3. Walk barefoot on the Earth whenever possible. Adopt the habit of trail hiking barefoot where possible. The experience is completely different than the insulated shoe-experience and provides an opening where we can begin to step back from our normalized experience of dominion over and insulation from to direct communication and contact with. Life changing. Wear earthing shoes often when “bare footing it” is not practical.
  4. Grow your own food as much as possible. Even if it’s a few pots of herbs on your deck or kitchen counter.
  5. Invite plants into your home—whether this is in pots or in the form of window access or opening your sliding glass door, allowing for a more contiguous experience. Native plants are best over collecting non-native species (which I’m so guilty of but these plants can now not be returned to the wild, as the wild, for them, where they would thrive or even survive, is not the climate I live in).
  6. Open your doors and windows to be in contact with the air and the sky. Inside air is notoriously highly polluted when compared to outside air. Invest in an air purifier or invite a lot of plants into your home to assist with this task if air quality is of concern (which it often is).
  7. Go outside whenever possible and see how you can decrease the mediators between you and your Mother Earth. Go shoeless, sit on the ground, lean up against a tree, touch leaves and branches, pay attention to sensations. Grounding or earthing is proven to have anti-inflammatory effects as well as others.
  8. Engage with the Earth in non-curated spaces. Be aware to have minimal to no impact.
  9. Minimize the time you spend looking at any kind of screen.
  10. When you do use a screen, be aware where on the spectrum that curated experience falls (e.g., conversing with a friend vs. watching YouTube videos).
  11. Maximize the time you spend experiencing the world in a sensual way (via your own senses).
  12. Notice when the experience is being curated for you. Notice when you are viewing or experiencing the Simulacra rather than the Real. Opt for Real.
  13. Notice not only what your senses are sensing externally, but internally as well. What sensations do you notice within your body? What does hunger or fullness feel like? What does sadness feel like? What are the actual sensations without words? What internal sensations, what feelings does sunshine on your skin invoke? What is cold? What does it feel like, what is the experience, before we reach for a jacket.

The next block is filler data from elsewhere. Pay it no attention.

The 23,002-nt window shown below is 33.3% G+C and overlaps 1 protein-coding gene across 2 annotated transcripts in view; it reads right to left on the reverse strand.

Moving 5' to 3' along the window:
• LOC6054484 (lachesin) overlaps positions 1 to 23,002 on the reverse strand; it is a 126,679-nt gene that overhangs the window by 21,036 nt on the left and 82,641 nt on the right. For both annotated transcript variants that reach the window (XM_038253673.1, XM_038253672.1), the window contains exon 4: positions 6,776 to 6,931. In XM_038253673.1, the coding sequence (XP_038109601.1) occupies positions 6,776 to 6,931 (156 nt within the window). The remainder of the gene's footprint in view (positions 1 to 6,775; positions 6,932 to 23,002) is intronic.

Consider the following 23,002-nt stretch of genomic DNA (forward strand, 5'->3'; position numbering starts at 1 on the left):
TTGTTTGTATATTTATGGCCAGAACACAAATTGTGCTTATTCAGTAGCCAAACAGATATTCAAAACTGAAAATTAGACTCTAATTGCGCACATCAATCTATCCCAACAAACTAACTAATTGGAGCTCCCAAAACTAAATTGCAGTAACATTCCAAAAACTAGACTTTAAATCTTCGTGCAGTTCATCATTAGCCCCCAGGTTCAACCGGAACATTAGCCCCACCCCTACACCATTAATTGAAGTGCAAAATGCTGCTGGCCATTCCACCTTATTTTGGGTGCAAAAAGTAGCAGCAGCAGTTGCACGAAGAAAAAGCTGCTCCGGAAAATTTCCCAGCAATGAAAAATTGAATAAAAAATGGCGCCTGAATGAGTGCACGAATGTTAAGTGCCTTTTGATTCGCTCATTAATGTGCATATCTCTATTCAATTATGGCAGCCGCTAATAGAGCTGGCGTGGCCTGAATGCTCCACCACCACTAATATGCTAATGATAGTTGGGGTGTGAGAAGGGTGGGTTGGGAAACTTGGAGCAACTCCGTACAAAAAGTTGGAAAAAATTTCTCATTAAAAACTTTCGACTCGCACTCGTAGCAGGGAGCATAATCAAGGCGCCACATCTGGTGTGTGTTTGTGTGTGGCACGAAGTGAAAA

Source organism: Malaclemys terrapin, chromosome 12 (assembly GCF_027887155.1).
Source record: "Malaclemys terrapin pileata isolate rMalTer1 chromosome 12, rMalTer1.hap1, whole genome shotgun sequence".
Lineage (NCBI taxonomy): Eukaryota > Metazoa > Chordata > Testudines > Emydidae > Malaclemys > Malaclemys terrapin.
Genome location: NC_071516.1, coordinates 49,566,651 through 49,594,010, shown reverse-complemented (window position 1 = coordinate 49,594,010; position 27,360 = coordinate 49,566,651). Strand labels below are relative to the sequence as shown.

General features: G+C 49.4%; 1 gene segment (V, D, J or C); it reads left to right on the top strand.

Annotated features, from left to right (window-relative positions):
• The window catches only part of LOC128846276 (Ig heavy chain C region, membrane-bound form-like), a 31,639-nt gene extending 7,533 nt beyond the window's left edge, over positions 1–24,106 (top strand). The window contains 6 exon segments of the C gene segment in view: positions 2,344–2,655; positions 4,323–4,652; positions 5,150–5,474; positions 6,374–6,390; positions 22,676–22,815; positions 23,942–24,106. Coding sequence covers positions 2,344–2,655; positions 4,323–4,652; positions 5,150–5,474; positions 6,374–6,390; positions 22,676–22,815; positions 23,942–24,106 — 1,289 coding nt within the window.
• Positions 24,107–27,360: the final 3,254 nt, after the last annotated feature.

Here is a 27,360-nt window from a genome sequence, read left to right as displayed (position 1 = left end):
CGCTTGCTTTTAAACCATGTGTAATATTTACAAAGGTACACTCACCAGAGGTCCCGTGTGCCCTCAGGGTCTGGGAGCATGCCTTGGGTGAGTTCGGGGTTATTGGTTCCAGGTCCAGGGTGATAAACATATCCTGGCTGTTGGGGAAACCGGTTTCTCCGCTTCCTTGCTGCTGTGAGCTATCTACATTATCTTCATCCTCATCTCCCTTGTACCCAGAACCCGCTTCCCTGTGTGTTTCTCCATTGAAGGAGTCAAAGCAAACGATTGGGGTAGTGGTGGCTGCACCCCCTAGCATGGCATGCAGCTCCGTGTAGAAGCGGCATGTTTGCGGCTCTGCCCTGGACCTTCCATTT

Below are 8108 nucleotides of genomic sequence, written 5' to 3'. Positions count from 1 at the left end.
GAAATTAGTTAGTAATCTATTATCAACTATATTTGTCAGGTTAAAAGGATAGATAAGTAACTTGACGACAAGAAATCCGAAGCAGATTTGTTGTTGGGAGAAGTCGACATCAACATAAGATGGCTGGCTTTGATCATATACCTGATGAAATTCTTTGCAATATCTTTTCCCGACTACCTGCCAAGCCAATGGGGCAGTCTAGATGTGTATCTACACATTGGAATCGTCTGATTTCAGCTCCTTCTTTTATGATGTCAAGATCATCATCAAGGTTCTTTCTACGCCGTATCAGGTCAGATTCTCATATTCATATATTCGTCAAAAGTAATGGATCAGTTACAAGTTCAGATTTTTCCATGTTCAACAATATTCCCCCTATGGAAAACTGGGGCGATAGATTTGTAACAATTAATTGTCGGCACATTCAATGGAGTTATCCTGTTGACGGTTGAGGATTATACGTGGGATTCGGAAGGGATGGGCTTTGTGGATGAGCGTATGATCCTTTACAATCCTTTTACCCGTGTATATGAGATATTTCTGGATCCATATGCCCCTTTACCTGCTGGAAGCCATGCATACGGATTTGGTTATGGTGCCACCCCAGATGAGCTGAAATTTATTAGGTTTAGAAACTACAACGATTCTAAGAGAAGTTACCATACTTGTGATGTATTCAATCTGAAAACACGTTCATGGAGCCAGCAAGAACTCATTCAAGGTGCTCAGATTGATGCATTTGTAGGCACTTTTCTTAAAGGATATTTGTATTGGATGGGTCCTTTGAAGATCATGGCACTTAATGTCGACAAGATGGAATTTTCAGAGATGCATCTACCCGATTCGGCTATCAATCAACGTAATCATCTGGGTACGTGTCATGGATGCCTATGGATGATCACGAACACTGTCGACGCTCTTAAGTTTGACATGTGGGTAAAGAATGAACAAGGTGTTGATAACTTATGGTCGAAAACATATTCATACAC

14. Connect with other people viscerally, in person, with awareness not only on what you and they are saying, but in what it feels like to interact with them. Can you feel your feet on the ground as you listen? Can you keep some attention on the breeze on your face, the sun on your arms as you talk? Can you listen more and expand awareness of the experience of feeling viscerally rather than on the agenda in your mind to relay representations/ideas/concepts?
  15. Connect with others in person and outdoors whenever possible to be in more physical, bodily contact with the Real.
  16. Read, write and do as many activities as possible outside, in contact, if possible, with the Earth.
  17. You may notice, as you reintegrate with the Earth in these ways, that your experience and reality start to shift. That you become more empowered and in touch with yourself and your emotions, perceptions, intuitions and knowings. That you become less people-pleasing and more Self/Real-navigated. You’re less likely to fall for others’ perceptions, simulations, recommendations or requirements and more able to discern in connected and integrated ways you were cut off from before.
  18. Unmediate your environment as much as possible. Set the thermostat with a less sensitive range (e.g., the heater goes on at a lower temperature and heater engages at a higher temperature), filter toxins from your air and water (this is not “adding more” mediation, this is removing the mediated medium). Use earthing mats and materials if you live upstairs. Particularly when you sleep. Turn off Wifi when not using it. Leave your phone at home or in your car or off whenever possible. Start using maps (yes, this is a literal representation still, a simulacra, but it’s less of a mediated experience than using a phone navigation app and at least integrates some of your senses and can activate a sense of adventure and engagement in a way that apps and machines cannot). Make some of your own clothes if this is viable. Create your own decorations using natural items yourself. Work with your hands. Engage with co-creating your meals rather than popping them out of the freezer, a box, or a jar. Go barefoot indoors. Touch your plants, the real items you share your space with. Watch them for their own realities, enter those. Talk on the phone less and in person more. Engage less online and more in person. Prioritize real experiences over curated, managed, facilitated, presented, simulated ones and choose the Real whenever possible.
  19. Notice that we can generally engage with all of these less-curated experiences on a spectrum of time and degree rather than being all or nothing. We can observe our awareness of all of this naturally expand over time and with experience. With experience we will begin to notice the qualitative difference between curated and Wild experiences and in all scenarios naturally prefer the Wild.